First, I needed to master the material. How could I learn as much as possible about Max’s life, lessons, and legacy? I read through a 300-page oral history he sat for in 1990, noting it, re-reading it and re-noting it. I cross-referenced that oral history with other interviews he gave, attending his speeches too. I combed through piles of documents Max has received.
With that basis, Max and I meticulously discussed each chapter of his life. What was his childhood like before the war? His ghetto imprisonment, concentration camp survival, life as a displaced person? How did he rebuild a life with family, love and productivity—and what wounds could he never repair? Gradually, we constructed a cohesive narrative.
One particularly unique element of The Upstander: Nearly half of the book discusses Max’s postwar experience. Why? Surviving the Holocaust never leaves a person. Lessons abound from how we move forward with trauma. Interviews with Max’s wife, children, grandchildren and students helped me paint that picture.
Max taught me immensely during this process. I learned the necessity of trust in reporting vulnerable stories, and I learned how much more powerful testimony is when emotional reflection augments the facts. I feel a responsibility to share Max’s legacy responsibly and live by his messages.
On a more personal note, despite our 66.5-year age gap, Max and I have developed a deep friendship. We laugh together and problem-solve; we challenge each other and support each other. I never imagined this friendship beforehand; now, I cannot imagine my life without it.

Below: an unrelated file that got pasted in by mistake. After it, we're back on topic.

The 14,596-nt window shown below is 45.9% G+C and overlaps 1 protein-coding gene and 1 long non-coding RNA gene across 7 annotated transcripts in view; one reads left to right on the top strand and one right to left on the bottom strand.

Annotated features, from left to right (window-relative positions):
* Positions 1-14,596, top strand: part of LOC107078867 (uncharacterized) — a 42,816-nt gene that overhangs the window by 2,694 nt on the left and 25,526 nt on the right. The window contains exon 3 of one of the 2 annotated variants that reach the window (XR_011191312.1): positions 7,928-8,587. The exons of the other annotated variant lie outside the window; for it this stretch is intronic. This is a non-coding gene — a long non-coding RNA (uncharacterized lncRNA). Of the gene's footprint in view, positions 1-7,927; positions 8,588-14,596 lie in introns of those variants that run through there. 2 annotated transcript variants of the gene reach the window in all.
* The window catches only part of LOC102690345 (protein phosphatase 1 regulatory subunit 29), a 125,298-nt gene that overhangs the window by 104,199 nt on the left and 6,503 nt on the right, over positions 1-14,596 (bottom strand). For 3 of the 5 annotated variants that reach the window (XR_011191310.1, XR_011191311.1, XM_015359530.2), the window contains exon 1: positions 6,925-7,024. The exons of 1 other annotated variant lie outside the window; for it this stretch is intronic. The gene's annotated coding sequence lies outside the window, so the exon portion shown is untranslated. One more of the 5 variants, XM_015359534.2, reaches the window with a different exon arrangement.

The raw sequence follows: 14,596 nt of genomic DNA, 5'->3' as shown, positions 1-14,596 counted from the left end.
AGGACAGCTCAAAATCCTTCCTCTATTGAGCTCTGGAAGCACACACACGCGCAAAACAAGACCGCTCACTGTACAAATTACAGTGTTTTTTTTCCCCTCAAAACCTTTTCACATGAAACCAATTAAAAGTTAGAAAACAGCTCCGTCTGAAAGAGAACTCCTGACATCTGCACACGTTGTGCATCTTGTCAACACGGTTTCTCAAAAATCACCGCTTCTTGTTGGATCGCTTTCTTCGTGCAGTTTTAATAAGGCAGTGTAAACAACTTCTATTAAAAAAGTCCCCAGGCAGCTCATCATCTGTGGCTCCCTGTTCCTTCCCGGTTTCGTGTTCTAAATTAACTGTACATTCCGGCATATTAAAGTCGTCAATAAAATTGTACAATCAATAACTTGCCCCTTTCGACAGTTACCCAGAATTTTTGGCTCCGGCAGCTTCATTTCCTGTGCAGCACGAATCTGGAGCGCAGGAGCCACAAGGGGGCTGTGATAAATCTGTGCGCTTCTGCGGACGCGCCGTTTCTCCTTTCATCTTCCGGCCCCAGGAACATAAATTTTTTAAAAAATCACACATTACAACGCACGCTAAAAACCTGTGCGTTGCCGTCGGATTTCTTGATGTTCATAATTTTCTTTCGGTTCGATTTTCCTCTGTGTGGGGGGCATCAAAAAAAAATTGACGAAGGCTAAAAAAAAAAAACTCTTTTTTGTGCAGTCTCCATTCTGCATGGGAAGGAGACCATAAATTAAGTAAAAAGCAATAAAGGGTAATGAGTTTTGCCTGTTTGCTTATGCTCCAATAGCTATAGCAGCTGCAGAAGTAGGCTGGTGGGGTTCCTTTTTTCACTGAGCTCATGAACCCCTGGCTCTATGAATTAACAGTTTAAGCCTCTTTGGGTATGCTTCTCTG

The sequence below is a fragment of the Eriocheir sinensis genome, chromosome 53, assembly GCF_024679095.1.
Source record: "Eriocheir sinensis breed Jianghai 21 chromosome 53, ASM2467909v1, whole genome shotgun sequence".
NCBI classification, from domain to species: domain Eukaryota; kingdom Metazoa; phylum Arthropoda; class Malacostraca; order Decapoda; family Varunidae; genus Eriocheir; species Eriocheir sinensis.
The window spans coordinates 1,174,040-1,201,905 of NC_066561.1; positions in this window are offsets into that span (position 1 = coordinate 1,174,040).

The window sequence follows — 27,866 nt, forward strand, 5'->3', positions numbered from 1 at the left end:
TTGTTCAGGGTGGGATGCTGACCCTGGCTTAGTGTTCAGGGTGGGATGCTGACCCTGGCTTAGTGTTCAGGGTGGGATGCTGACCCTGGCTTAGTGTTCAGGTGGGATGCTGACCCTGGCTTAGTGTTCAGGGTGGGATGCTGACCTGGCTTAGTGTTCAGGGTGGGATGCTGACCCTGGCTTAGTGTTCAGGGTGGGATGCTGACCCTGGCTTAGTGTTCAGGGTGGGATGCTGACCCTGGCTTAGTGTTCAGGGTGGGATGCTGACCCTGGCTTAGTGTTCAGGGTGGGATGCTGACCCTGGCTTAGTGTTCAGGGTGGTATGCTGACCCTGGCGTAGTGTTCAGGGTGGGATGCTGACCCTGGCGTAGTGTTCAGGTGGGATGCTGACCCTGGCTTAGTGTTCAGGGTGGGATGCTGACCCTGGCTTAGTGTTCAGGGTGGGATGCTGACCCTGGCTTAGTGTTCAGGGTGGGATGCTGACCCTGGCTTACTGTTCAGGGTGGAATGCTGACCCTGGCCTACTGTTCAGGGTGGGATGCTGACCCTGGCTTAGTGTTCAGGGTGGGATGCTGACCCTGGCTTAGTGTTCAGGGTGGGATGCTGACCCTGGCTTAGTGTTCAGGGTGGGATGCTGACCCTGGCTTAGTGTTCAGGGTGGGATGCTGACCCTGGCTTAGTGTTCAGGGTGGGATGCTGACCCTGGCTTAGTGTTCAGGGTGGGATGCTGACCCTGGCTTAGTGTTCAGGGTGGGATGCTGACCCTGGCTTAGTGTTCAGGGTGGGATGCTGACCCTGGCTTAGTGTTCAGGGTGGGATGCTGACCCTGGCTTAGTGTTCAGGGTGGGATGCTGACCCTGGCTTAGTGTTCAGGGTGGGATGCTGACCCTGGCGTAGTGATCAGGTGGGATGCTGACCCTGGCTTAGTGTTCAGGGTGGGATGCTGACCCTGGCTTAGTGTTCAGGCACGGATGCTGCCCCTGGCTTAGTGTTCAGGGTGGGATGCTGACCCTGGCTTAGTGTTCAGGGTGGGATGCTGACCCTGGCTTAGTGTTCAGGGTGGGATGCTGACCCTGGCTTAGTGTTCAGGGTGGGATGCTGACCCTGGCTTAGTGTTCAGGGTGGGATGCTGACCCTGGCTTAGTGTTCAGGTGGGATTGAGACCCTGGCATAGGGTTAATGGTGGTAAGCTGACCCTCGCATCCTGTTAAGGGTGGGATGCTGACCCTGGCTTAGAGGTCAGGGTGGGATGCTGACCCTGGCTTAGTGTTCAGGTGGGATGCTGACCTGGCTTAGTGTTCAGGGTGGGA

Q: What do you hope readers take away from the book?
A: I hope readers understand that Max doesn’t believe he survived because he is superhuman. Rather, he tapped into how deeply human he is to outlast the Nazi torture and build a new life for his family. We, too, each have greater strength within us than we realize. We must harness our strengths for good.
Q: What are you working on now?
A: I am a full-time NFL reporter for USA Today. I write feature, investigative and news analysis pieces primarily on the Dallas Cowboys. Football season is in full-swing, with plenty of narratives to chase.
In the book-writing world, Max and I are actively amplifying the messages of The Upstander, eager to reach goals not yet hit. We wrote this memoir with middle school, high school, and university audiences in mind.
We want Max’s testimony—poignant yet digestible, historically verified yet strategically narrow in scope—to become a resource for schools now that many states mandate Holocaust education in their curricula.
We feel strongly this book will resonate with adults. But we also strive to reach students and welcome schools who want to partner with us for a powerful educational opportunity.
Q: Anything else we should know?
A: Please share our book and message with schools. The Upstander is available on Amazon here: https://www.amazon.com/dp/1642937843. Max tells me often he wants to sell 1 million copies. We certainly have not yet. Will you help us toward our goal?
On Twitter: @JoriEpstein
On Instagram: @JoriEpstein
--Interview with Deborah Kalb